Q: How can I prevent the word "null" from appearing in my HTML input text fields when I populate them with a resultset that has null values?

A: You could make a simple wrapper function, like below

<%! String
blanknull(String s) { return (s == null) ? \"\" : s; } %>
then use it inside your JSP form, like below
<input type="text" name="lastName" value="">

Q: What's a better approach for enabling thread-safe servlets and JSPs? SingleThreadModel Interface or Synchronization?

A: Although the SingleThreadModel technique is easy to use, and works well for low volume sites, it does not scale well. If you anticipate your users to increase in the future, you may be better off implementing explicit synchronization for your shared data. The key however, is to effectively minimize the amount of code that is synchronzied so that you take maximum advantage of multithreading. Also, note that SingleThreadModel is pretty resource intensive from the server\'s perspective. The most serious issue however is when the number of concurrent requests exhaust the servlet instance pool. In that case, all the unserviced requests are queued until something becomes free - which results in poor performance. Since the usage is non-deterministic, it may not help much even if you did add more memory and increased the size of the instance pool.

Q: How can I enable session tracking for JSP pages if the browser has disabled cookies?

A: We know that session tracking uses cookies by default to associate a session identifier with a unique user. If the browser does not support cookies, or if cookies are disabled, you can still enable session tracking using URL rewriting. URL rewriting essentially includes the session ID within the link itself as a name/value pair. However, for this to be effective, you need to append the session ID for each and every link that is part of your servlet response. Adding the session ID to a link is greatly simplified by means of of a couple of methods: response.encodeURL() associates a session ID with a given URL, and if you are using redirection, response.encodeRedirectURL() can be used by giving the redirected URL as input. Both encodeURL() and encodeRedirectedURL() first determine whether cookies are supported by the browser; if so, the input URL is returned unchanged since the session ID will be persisted as a cookie. Consider the following example, in which two JSP files, say hello1.jsp and hello2.jsp, interact with each other. Basically, we create a new session within hello1.jsp and place an object within this session. The user can then traverse to hello2.jsp by clicking on the link present within the page. Within hello2.jsp, we simply extract the object that was earlier placed in the session and display its contents. Notice that we invoke the encodeURL() within hello1.jsp on the link used to invoke hello2.jsp; if cookies are disabled, the session ID is automatically appended to the URL, allowing hello2.jsp to still retrieve the session object. Try this example first with cookies enabled. Then disable cookie support, restart the brower, and try again. Each time you should see the maintenance of the session across pages. Do note that to get this example to work with cookies disabled at the browser, your JSP engine has to support URL rewriting. hello1.jsp <%@ page session=\"true\" %> <% Integer num = new Integer(100); session.putValue("num",num); String url =response.encodeURL("hello2.jsp"); %> <a href="#">hello2.jsp hello2.jsp <%@ page session="true" %> <% Integer i= (Integer )session.getValue("num"); out.println("Num value in session is " + i.intValue()); %>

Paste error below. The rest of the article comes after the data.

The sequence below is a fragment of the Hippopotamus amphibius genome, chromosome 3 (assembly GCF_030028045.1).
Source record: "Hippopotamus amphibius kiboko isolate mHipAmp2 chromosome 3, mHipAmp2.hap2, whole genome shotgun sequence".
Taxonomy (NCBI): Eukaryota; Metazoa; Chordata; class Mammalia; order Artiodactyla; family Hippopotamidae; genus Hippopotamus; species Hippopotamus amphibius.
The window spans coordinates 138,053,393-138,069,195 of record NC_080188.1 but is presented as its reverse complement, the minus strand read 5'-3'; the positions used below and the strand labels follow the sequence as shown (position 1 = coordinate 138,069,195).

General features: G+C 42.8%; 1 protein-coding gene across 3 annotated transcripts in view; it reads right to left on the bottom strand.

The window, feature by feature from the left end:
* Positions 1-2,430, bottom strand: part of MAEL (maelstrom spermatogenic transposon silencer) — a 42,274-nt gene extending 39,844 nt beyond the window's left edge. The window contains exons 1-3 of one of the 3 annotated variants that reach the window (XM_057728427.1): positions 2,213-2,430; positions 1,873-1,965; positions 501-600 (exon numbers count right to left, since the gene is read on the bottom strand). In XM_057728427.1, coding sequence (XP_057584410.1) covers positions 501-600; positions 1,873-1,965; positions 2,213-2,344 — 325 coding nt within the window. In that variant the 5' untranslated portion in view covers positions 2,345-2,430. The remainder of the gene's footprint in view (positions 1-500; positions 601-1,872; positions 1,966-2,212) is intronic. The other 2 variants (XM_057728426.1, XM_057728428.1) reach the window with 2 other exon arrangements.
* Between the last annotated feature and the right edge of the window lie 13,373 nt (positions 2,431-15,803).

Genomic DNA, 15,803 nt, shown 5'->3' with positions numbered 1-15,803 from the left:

Q: What is the difference b/w variable declared inside a declaration part and variable declared in scriplet part?

A: Variable declared inside declaration part is treated as a global variable.that means after convertion jsp file into servlet that variable will be in outside of service method or it will be declared as instance variable.And the scope is available to complete jsp and to complete in the converted servlet class.where as if u declare a variable inside a scriplet that variable will be declared inside a service method and the scope is with in the service method.

Q: Is there a way to execute a JSP from the comandline or from my own application?

A: There is a little tool called JSPExecutor that allows you to do just that. The developers (Hendrik Schreiber & Peter Rossbach ) aim was not to write a full blown servlet engine, but to provide means to use JSP for generating source code or reports. Therefore most HTTP-specific features (headers, sessions, etc) are not implemented, i.e. no reponseline or header is generated. Nevertheless you can use it to precompile JSP for your website.